Saturday, April 5, 2014

When A City Dies!


I remember last month when our comrade in comics, Slay, Monstrobot of the Deep!, ripped Amadeus Cho a new one for claiming that the incredible Hulk was never directly the cause of loss of life in his rampages--something of a dubious distinction, given the destruction in his wake. Of course, where the Hulk's concerned, there's often the excuse of self-defense--I mean, if someone is coming at you with an arsenal of bullets and explosive shells intending to wipe you off the map, you can't exactly be faulted for being driven to respond with deadly force.

When Roy Thomas was writing the book, there were several times when the Hulk threatened to kill his opponent, and meant it. Banner had also wondered when the Hulk would cross the line and become a murderer. Well, for the Hulk, it was eventually no great leap from the threat to the deed:



But, let's give a little more depth to the discussion.  Let's say the Hulk is rampaging through your town, intent on pounding the tar out of a foe. Is the Hulk responsible for the "collateral damage," the deaths that occur as a result? And for argument's sake, what if we take the foe out of the equation--what if he's just in a rage?



Oh, an isolated incident, you say? Au contraire, particularly when the Hulk has a target. Seeking to bring down a world of payback on Curtiss Jackson, the evil head of the west coast branch of the Corporation, the Hulk invaded Central City, CA, the so-called birthplace of the Fantastic Four, and levelled much of it in the process. Picture that episode of "Malcolm In The Middle," where Hal is willing to cause whatever amount of damage it takes in order to deal with a pesky fly that evades his every attempt to kill it, and you'll have a good idea of the single-mindedness that takes over the Hulk as he pursues his revenge against Jackson. And, just to drive the point home, why don't we jump to the battle's aftermath, as the scene is toured by the Governor, the President, and SHIELD's Clay Quartermain:



And this is just all of the Hulk's path of destruction that would fit in the frame.

Let's see what led to the death of Central City.



After a power struggle between Jackson and his east coast counterpart in the Corporation, Senator Eugene Stivak, Jackson couldn't leave well enough alone with the Hulk after a narrow escape from the brute's wrath for involving Jim Wilson in the fight as a hostage. And so Jackson set up a battle between the Hulk and Machine Man, another obstacle to his plans he wanted to eliminate.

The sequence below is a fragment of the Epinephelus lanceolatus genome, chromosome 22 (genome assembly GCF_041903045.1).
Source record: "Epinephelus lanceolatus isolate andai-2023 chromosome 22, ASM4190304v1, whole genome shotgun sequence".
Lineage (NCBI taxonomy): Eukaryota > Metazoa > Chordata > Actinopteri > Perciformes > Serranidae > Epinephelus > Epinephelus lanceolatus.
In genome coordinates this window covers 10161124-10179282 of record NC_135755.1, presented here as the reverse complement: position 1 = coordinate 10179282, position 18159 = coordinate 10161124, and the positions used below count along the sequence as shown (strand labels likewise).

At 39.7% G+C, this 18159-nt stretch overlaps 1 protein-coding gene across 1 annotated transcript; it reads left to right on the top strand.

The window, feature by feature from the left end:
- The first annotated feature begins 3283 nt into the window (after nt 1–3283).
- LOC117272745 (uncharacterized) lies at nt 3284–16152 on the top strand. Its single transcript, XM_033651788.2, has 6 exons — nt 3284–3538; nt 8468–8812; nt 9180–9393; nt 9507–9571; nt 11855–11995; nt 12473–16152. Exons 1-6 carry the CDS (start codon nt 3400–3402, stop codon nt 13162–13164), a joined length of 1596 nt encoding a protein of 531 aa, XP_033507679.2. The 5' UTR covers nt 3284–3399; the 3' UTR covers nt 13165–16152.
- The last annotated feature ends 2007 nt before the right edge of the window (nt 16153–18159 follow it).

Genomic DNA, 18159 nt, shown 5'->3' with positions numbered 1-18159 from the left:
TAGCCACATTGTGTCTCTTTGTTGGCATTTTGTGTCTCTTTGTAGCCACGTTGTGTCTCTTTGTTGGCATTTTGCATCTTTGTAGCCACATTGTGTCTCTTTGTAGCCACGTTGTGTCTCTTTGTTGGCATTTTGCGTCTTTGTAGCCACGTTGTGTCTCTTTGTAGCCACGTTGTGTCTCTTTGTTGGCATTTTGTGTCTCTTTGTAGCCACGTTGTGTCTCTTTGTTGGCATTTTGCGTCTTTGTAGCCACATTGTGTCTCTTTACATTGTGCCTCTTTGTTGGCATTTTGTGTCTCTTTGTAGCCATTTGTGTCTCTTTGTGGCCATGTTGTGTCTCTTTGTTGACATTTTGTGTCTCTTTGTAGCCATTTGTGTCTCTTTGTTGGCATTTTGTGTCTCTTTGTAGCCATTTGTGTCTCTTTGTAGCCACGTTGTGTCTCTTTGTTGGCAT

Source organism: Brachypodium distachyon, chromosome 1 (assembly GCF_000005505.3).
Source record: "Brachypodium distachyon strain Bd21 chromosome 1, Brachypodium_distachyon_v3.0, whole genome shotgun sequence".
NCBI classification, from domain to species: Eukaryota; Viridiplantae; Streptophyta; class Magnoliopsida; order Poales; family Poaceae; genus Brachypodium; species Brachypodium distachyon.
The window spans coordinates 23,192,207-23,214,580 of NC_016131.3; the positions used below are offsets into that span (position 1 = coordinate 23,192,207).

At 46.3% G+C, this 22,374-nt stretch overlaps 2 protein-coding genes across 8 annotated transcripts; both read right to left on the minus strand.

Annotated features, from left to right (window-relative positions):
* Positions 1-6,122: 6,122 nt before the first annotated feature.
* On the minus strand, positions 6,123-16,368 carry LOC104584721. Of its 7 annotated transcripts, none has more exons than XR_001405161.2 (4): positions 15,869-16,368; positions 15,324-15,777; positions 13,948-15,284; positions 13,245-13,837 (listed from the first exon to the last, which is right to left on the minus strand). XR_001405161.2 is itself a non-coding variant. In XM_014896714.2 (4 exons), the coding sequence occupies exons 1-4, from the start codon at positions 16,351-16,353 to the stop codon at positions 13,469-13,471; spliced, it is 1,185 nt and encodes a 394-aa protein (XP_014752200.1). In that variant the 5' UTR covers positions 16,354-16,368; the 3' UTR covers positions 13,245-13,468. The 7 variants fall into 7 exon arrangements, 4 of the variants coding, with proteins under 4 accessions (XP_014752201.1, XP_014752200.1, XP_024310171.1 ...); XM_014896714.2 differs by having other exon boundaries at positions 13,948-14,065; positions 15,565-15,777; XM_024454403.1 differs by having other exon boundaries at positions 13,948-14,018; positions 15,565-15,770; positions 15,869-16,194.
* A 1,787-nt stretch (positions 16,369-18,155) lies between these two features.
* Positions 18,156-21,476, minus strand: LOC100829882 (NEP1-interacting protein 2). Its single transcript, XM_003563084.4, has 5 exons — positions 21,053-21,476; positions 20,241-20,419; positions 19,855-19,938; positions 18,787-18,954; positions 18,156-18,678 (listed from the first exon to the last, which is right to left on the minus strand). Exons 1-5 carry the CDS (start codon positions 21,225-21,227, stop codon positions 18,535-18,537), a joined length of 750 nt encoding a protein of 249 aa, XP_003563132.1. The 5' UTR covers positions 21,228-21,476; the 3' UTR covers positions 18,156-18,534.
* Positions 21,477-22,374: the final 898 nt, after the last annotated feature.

And so, Central City's nightmare begins in one of its suburbs, as the fight reaches an explosive conclusion:




The saga continues and concludes in Incredible Hulk #237, appropriately titled:



Machine Man's resourcefulness enables him to save both himself and the Hulk from the brunt of the explosion, and he takes the opportunity to mind-probe the Hulk in order to find out why the brute came after him. It's then he learns of Jackson's involvement; and more, he learns of Jackson's location at an 80-story tower in the heart of Central City, with yet another hostage:



But the Hulk finally awakens--and, still connected to Machine Man via the mind-probe, learns what Machine Man has learned. Let's just say that Jackson's moments on Earth have now become numbered:



Refusing Machine Man's offer of assistance, the Hulk makes a beeline for the tower, nor does he care a whit about whatever he has to crush on the way. That unfortunately includes shopping malls, and, by extension, shoppers:



Mall security is generally an overlooked branch of law enforcement, with the low profile that comes with the job. But we have to give props to this lone guard, who takes his responsibilities seriously. Though the Hulk gives him quite the reality check:



Before the terrified guard has a chance to mentally make out his will, the Hulk is on his way again. We should note, in all fairness, that the Hulk has maintained the presence of mind to avoid harming those who aren't involved in his conflict, if only on a face-to-face basis. It seems quite another matter if the damage he's responsible for brings about injury or death. Speaking of which, those are probably two words foremost in Jackson's thoughts right about now:




With his only avenue of escape cut off, Jackson must finally face the music. But Machine Man has arrived, in the hope of putting an end to hostilities; after all, with Jackson now effectively in custody, there's no need for any more pursuit by the Hulk, much less violence. Yet the Hulk makes it absolutely clear that he's not interested in seeing this man survive--and when his quarry escapes, he gives no thought at all to the loss of life that might result in the massive destruction he launches into:





For what it's worth, at least the Hulk is still left breathing:



But as for anyone else--well, let's take another look at Central City, shall we? Before:



And after.



"...no one was killed." That may not let the Hulk off the hook, but Amadeus will be happy.

Incredible Hulk #237

Script: Roger Stern
Pencils: Sal Buscema
Inks: Jack Abel
Letterer: Rick Parker

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